**Hermann Bondi** was an Austrian-born scientist who made contributions to a wide variety of areas in mathematics and physics and was associated with the "Steady-state" theory of the universe.

- Encouraged by Eddington to study at Trinity College, Cambridge, this seemed such a superb opportunity for Bondi, who was unhappy with the ever increasing anti-Semitism to which he was subjected.
- Very happy to be free from the problems back in Austria, Bondi began to become increasingly worried about the situation that his parents were in.
- The moves made by Hitler in February 1938 to force Austria to comply with his wishes under threat of force made Bondi act.
- Bondi's parents eventually settled in New York.
- Bondi thrived at Cambridge, completing his undergraduate studies in 1940.
- Bondi quickly felt an affinity with Britain and never wanted, as his parents expected, to follow them to the United States.
- In May 1940, immediately after completing his degree, Bondi was interned as an "enemy alien" by the British government.
- Bondi's potential to help in the war effort had been recognised and he was appointed Temporary Experimental Officer for the Admiralty to work under Fred Hoyle.
- At Bondi's request Gold was also brought in as a member of the team that was working on radar at the Admiralty Signals Establishment.
- Bondi, among other things, led a research team with all its cumbersome equipment to the top of Snowdon (Hoyle's idea), to make systematic measurements of these effects.
- During the time that Bondi, Hoyle and Gold worked together on this wartime project they were discussing theoretical astronomy, and their collaboration which began at that time lasted for many years.
- Bondi became a research fellow at Trinity College in 1943 and was appointed as Assistant Lecturer in Mathematics at Cambridge University in 1945, then, in the following year, he became a British subject.
- In 1948 Bondi was promoted to lecturer in mathematics at Cambridge, and in 1954 he became Professor of Mathematics at King's College, London.
- Bondi is perhaps best known as a creator of the steady-state theory of the universe which goes further than the accepted theory that the universe looks essentially the same from every place, and proposes in addition that the universe essentially remains 'the same' for all time.
- As a consequence of this, in order to explain how this might be possible in an expanding universe Bondi, Gold and Hoyle proposed that matter was continually created so that the average density remains constant despite the expansion.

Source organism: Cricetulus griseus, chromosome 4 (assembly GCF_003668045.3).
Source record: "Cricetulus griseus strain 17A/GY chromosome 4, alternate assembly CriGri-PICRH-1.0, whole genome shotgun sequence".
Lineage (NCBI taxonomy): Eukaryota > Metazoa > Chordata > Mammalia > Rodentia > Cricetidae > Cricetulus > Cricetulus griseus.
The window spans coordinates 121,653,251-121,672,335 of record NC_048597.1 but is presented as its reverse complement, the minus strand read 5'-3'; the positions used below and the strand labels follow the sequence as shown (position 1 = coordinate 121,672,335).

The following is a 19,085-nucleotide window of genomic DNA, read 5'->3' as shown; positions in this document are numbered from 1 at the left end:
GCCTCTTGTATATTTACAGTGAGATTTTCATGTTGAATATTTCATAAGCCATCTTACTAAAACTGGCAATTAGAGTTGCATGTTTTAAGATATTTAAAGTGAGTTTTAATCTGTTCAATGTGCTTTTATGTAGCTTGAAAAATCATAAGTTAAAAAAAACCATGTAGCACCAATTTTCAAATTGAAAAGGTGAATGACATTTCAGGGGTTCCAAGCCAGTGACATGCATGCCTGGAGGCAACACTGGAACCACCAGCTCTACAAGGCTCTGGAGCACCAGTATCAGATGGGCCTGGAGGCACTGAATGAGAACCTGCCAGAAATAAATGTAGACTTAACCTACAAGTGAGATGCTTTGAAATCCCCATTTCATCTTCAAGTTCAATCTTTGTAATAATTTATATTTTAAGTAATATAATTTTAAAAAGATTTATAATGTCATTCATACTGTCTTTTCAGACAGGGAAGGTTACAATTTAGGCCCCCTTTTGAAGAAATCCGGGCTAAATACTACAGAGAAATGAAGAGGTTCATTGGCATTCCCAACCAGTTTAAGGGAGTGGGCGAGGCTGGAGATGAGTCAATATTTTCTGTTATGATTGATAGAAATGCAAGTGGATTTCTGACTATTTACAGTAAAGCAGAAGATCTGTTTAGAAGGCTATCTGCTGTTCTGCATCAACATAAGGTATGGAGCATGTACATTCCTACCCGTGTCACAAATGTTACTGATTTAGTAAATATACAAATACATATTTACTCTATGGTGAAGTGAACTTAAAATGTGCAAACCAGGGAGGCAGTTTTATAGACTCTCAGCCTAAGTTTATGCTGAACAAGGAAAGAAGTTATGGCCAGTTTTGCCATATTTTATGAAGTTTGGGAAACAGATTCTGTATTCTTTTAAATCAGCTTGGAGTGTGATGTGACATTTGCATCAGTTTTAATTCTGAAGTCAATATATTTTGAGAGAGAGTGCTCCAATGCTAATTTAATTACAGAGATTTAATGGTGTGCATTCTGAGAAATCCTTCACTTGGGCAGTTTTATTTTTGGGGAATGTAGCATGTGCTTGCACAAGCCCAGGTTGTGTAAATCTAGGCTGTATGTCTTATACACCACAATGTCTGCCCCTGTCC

- Of special note is the case of the "Perfect Cosmological Principle", which would require that the world-views obtained by equivalent observers are in addition stationary (but not necessarily static); upon it are based the Bondi-Gold steady-state theory (deductive) and the Hoyle theory of continuous creation (mainly extrapolative).
- It would certainly be a mistake to think that this represents the most important part of Bondi's scientific work, however, for he was a leading expert on many topics in applied mathematics, in particular in relativity theory.
- When evidence began to accumulate showing that the steady-state theory did not hold, Bondi's reputation was not seriously affected.
- Let us look at a few examples of Bondi's other contributions.
- Let us now note some remarkable pure mathematics papers published by Bondi.
- There is one further paper by Bondi of this kind, namely The cubes (1979).
- Bondi defines when two solutions are considered equivalent, then finds 123 distinct solution.
- Popularising science and teaching were topics which interested Bondi throughout his life.
- We noted at the beginning of this article about Bondi's upbringing, in particular about the influences on his at that time.
- Bondi was an organiser, shaped by determination to be understood, by intellectual weight and by a manifest desire to be on top.

Born 1 November 1919, Vienna, Austria. Died 10 September 2005, Cambridge, England.

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Astronomy, Origin Austria

**Oâ€™Connor, John J; Robertson, Edmund F**: MacTutor History of Mathematics Archive